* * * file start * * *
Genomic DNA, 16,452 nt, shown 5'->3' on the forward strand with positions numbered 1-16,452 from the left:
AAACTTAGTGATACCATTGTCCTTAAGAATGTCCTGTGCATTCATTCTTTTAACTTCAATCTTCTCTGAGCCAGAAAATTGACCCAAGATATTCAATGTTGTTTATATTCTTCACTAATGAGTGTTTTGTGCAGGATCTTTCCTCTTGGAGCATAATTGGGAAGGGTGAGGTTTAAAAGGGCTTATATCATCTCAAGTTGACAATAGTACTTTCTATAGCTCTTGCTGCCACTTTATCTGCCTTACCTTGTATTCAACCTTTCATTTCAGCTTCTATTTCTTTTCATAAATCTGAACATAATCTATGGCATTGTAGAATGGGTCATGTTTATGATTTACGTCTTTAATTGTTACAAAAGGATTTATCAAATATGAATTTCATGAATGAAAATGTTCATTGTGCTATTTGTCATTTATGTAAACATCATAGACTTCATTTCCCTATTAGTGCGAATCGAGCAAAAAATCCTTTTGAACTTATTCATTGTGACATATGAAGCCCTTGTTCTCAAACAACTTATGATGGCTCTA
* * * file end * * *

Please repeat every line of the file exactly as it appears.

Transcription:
Genomic DNA, 16,452 nt, shown 5'->3' on the forward strand with positions numbered 1-16,452 from the left:
AAACTTAGTGATACCATTGTCCTTAAGAATGTCCTGTGCATTCATTCTTTTAACTTCAATCTTCTCTGAGCCAGAAAATTGACCCAAGATATTCAATGTTGTTTATATTCTTCACTAATGAGTGTTTTGTGCAGGATCTTTCCTCTTGGAGCATAATTGGGAAGGGTGAGGTTTAAAAGGGCTTATATCATCTCAAGTTGACAATAGTACTTTCTATAGCTCTTGCTGCCACTTTATCTGCCTTACCTTGTATTCAACCTTTCATTTCAGCTTCTATTTCTTTTCATAAATCTGAACATAATCTATGGCATTGTAGAATGGGTCATGTTTATGATTTACGTCTTTAATTGTTACAAAAGGATTTATCAAATATGAATTTCATGAATGAAAATGTTCATTGTGCTATTTGTCATTTATGTAAACATCATAGACTTCATTTCCCTATTAGTGCGAATCGAGCAAAAAATCCTTTTGAACTTATTCATTGTGACATATGAAGCCCTTGTTCTCAAACAACTTATGATGGCTCTA